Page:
The case of PNOC Dockyard and Engineering Corporation v. NLRC 1 cited by petitioner enunciated that "in labor cases, both the party and its counsel must be duly served their separate copies of the order, decision or resolution; unlike in ordinary judicial proceedings where notice to counsel is deemed notice to the party." Reference was made therein to Article 224 of the Labor Code. But, as correctly pointed out by private respondent in its Comment to the petition, Article 224 of the Labor Code does not govern the procedure for filing a petition for certiorari
with the Court of Appeals from the decision of the NLRC but rather, it refers to the execution of "final decisions, orders or awards" and requires the sheriff or a duly deputized officer to furnish both the parties and their counsel with copies of the decision or award for that purpose. There is no reference, express or implied, to the period to appeal or to file a petition for certiorari
as indeed the caption is "execution of decisions, orders or awards." Taken in proper context, Article 224 contemplates the furnishing of copies of "final decisions, orders or awards" and could not have been intended to refer to the period for computing the period for appeal to the Court of Appeals from a non-final judgment or order. The period or manner of "appeal" from the NLRC to the Court of Appeals is governed by Rule 65 pursuant to the ruling of the Court in the case of St. Martin Funeral Homes v. NLRC. 2 Section 4 of Rule 65, as amended, states that the "petition may be filed not later than sixty (60) days from notice of the judgment, or resolution sought to be assailed."
Corollarily, Section 4, Rule III of the New Rules of Procedure of the NLRC expressly mandates that" (F)or the purpose(s) of computing the period of appeal, the same shall be counted from receipt of such decisions, awards or orders by the counsel of record." Although this rule explicitly contemplates an appeal before the Labor Arbiter and the NLRC, we do not see any cogent reason why the same rule should not apply to petitions for certiorari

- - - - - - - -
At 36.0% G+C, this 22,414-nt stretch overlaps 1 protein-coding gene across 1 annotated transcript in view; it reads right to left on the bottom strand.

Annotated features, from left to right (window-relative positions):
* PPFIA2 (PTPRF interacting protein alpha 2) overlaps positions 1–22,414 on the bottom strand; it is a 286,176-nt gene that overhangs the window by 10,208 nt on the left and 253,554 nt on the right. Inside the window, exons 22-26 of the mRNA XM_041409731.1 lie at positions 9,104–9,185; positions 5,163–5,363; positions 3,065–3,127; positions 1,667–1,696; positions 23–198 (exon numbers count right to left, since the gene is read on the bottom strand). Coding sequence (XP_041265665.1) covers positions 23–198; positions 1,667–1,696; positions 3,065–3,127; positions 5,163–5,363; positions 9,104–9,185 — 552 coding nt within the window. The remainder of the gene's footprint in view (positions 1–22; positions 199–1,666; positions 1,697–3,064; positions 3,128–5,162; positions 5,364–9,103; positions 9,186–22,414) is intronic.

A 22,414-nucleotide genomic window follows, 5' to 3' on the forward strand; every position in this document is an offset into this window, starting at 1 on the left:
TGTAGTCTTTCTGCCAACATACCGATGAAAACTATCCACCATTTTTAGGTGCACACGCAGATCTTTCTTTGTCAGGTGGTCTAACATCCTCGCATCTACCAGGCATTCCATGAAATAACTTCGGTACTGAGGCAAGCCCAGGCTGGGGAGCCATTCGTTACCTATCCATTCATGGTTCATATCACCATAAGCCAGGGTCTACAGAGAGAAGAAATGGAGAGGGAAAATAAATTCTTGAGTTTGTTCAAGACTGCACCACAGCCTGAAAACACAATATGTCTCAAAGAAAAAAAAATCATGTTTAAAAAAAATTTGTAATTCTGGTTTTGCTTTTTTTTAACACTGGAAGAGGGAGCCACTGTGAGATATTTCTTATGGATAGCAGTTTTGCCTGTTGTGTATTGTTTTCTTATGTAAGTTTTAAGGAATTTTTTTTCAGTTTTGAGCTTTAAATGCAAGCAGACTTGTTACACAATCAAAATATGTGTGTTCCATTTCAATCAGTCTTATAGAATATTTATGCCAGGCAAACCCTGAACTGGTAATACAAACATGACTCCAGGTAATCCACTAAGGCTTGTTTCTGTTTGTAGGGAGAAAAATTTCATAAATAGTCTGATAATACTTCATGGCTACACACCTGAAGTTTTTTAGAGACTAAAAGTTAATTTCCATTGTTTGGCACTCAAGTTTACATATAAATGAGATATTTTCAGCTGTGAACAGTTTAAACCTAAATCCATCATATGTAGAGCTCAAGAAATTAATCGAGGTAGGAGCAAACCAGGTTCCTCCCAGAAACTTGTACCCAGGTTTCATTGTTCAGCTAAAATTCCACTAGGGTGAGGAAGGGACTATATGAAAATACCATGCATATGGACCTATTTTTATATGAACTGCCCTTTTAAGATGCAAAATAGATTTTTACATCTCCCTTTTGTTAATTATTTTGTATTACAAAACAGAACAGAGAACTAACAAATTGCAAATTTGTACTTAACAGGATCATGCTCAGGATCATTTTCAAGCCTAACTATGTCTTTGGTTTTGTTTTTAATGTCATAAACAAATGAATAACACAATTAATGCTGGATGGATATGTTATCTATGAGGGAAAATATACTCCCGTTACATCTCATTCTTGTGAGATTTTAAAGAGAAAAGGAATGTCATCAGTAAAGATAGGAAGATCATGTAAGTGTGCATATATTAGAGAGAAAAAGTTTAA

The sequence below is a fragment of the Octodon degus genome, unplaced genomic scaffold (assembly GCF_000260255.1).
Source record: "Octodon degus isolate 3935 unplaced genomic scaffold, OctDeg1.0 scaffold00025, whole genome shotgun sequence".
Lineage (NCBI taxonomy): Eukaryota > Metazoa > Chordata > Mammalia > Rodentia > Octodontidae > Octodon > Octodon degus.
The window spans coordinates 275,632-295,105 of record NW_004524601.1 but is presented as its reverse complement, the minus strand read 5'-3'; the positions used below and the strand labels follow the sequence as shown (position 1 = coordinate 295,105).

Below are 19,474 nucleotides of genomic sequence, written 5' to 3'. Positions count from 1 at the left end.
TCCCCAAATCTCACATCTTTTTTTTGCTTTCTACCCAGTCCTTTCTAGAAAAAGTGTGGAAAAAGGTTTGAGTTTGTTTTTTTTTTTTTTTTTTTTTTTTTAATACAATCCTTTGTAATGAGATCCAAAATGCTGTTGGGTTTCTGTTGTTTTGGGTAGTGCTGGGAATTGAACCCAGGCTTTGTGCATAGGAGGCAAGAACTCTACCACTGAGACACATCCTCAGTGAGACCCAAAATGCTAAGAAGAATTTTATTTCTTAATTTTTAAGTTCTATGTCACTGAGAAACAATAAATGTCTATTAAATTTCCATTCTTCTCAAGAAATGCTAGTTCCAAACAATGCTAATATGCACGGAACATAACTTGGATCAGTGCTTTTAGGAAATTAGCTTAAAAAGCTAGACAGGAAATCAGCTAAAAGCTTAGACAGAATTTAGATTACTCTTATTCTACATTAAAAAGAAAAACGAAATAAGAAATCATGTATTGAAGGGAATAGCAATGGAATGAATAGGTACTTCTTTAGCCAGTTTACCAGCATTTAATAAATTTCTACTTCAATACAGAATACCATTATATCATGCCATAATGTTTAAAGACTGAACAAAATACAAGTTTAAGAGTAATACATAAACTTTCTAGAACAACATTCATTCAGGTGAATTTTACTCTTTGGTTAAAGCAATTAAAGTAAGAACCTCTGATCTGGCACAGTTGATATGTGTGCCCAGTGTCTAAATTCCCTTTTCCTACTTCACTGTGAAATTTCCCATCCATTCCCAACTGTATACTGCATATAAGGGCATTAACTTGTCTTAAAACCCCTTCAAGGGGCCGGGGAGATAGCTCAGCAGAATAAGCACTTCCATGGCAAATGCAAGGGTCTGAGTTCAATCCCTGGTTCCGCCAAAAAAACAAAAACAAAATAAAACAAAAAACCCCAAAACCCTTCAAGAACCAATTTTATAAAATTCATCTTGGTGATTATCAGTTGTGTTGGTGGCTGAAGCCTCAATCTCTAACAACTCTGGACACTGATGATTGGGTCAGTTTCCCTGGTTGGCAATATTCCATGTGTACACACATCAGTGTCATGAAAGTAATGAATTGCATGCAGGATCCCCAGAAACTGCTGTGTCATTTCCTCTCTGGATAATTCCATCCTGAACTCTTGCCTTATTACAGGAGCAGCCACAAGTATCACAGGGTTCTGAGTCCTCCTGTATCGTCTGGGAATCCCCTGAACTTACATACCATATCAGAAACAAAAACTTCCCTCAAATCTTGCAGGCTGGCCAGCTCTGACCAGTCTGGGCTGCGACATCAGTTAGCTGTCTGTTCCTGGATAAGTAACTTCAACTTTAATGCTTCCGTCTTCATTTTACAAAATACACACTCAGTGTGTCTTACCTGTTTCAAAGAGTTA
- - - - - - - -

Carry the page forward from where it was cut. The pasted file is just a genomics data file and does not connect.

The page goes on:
filed with the Court of Appeals from decisions of the NLRC. This procedure is in line with the established rule that notice to counsel is notice to party and when a party is represented by counsel, notices should be made upon the counsel of record at his given address to which notices of all kinds emanating from the court should be sent. 3 It is to be noted also that Section 7 of the NLRC Rules of Procedure provides that" (A)ttorneys and other representatives of parties shall have authority to bind their clients in all matters of procedure" ‘ a provision which is similar to Section 23, Rule 138 of the Rules of Court. 4 More importantly, Section 2, Rule 13 of the 1997 Rules of Civil Procedure analogously provides that if any party has appeared by counsel, service upon him shall be made upon his counsel.
Petitioner’s contention of denial of due process is bereft of merit as he was given reasonable opportunity to present his side. From the Labor Arbiter, he appealed to the NLRC and thereafter filed a motion for reconsideration thereto. He had the remedy of a petition for certiorari
before the Court of Appeals but the same should have been filed in accordance with established procedure, which petitioner unfortunately failed to comply with. Due process simply demands an opportunity to be heard and this opportunity was not denied petitioner. 5
WHEREFORE, the petition for review is hereby DENIED for lack of merit
Melo, Vitug, Panganiban and Sandoval-Gutierrez, JJ.
1. 291 SCRA 231.
2. 295 SCRA 494 (En Banc).
3. Rural Bank of Alaminos Employees Union v. NLRC, 317 SCRA 669.
4. SEC. 23. Authority of attorneys to bind clients. — Attorneys have authority to bind their clients in any case by any agreement in relation thereto made in writing, and in taking appeals, and in all matters of ordinary procedure . . . ."cralaw virtua1aw library
5. Ramos v. NLRC, 298 SCRA 225.